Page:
Tuesday, October 16, 2012

Batteries For Your Mountain Bike

Image courtesy of c_g
"Hey Hon! Can you grab the battery off the charger for my mountain bike? I forgot to get it on the way out the door."

That sound ridiculous? Well.....it's already a reality! Fox and Rock Shox have entered into the electronically controlled suspension game, and it won't be long before you start hearing a lot more about this stuff.

Probably the most intriguing of the two efforts for most folks will be Fox's set up, since it was they who collaborated with Shimano to come up with the electronic hardware that got Di2 off the ground for road bikes. Of course, Shimano has been using the battery to operate drive trains for three years now, but Fox was quietly coming up with a way to utilize the system for themselves. Of course, drive trains are not Fox's forte', suspension is.

So they cooked up this system that uses the very same battery a Di2 system does and hooked it up to work the settings on your suspension fork, because- you know....it's easier than doing it manually.  There is a servo motor inside the right leg of the shock shown here, and also a servo that mounts on the damper for the rear suspension. Wires run into and out of the shocks, to the battery, and up to a ring shaped control module mounted on the handle bars.

Image courtesy of c_g

Fox dubs the technology "ICD", and it controls the "Climb, Trail, and Descend" modes on Fox shocks. For a full on tech geek fest, see "Pink Bike's" write up on the stuff here.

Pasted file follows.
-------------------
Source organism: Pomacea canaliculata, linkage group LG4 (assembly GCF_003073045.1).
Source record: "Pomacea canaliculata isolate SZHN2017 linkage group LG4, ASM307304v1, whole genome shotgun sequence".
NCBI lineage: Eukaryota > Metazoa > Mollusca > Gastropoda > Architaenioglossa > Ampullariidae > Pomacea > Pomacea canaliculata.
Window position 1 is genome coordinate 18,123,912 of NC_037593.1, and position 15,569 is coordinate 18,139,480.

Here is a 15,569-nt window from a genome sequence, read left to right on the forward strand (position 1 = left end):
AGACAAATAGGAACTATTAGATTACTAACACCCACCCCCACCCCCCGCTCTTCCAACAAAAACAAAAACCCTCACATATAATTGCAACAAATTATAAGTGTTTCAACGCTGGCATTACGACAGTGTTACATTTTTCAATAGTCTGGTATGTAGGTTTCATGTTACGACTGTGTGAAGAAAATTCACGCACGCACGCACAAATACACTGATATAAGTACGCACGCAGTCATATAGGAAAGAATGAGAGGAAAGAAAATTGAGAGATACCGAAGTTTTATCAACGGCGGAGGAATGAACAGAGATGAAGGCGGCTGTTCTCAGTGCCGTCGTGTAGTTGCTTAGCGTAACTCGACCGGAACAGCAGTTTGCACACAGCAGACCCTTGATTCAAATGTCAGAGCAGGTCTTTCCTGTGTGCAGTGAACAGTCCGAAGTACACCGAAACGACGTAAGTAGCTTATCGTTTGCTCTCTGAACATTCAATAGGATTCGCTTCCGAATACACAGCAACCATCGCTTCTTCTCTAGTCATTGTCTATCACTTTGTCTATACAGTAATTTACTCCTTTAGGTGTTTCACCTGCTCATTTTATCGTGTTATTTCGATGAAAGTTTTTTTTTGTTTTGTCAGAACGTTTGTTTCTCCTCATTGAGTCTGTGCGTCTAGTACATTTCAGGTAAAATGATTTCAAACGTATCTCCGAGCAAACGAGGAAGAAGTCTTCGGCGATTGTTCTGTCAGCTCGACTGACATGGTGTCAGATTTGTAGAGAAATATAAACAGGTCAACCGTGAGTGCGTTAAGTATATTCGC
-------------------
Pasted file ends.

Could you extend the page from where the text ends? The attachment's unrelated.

The stuff was also reported on here for Twenty Nine Inches

Thoughts: While it is easy to rail against batteries, technology in general, and all that on bicycles, one needs to pause and consider whether or not electronic suspension "mode selection" is worthwhile. Because this isn't really doing anything but making the selection of what platform your shock is set to easier to choose.  Keep in mind that the complete system, (Fork, damper, battery, charger, and harness with controller), is upwards of $2000.00USD. All that hard earned cabbage just to make switching settings easier? 

While the technology is impressive, for the minimal gains you get in faster switching of shock settings, one has to wonder why the system doesn't just decide all that for you for 2G. To my mind, this is the real benefit that needs to be pursued, if you're going to attach a battery and wires to your rig, anyway. 

Cannondale tried this once, and those that got to ride the prototypes said the technology showed lots of promise. Valving operated by electronics that could keep the wheels glued to the ground better than by mechanical means. Well, that sounds like something worth going after, and perhaps Fox is headed in that general direction with this. 

Also of interest is that since Fox collaborated with Shimano on this technology, it may be why we haven't seen a Di2 mountain bike group. Maybe. Just a speculation there that Fox has an agreement to keep that technology for shocks for the time being. 

Finally, as I pointed out yesterday, I am a single speed kind of guy, and I don't even fiddle with my suspension settings now. Why would I even want this Fox gizmo? Well, certainly, as the Pink Bike post stated, the long travel guys with their "squishy" bikes might like a "push to pass" button, but otherwise, I don't really see this as anything but a gizmo at this point.  An interesting, expensive gizmo at that.

1 comment:

Steve said...

Mark,I'm like you...gimme one gear (and as long as my spine can handle it...) a good steel or carbon rigid fork-even with decent v-brakes,and I'm happy :)

The DC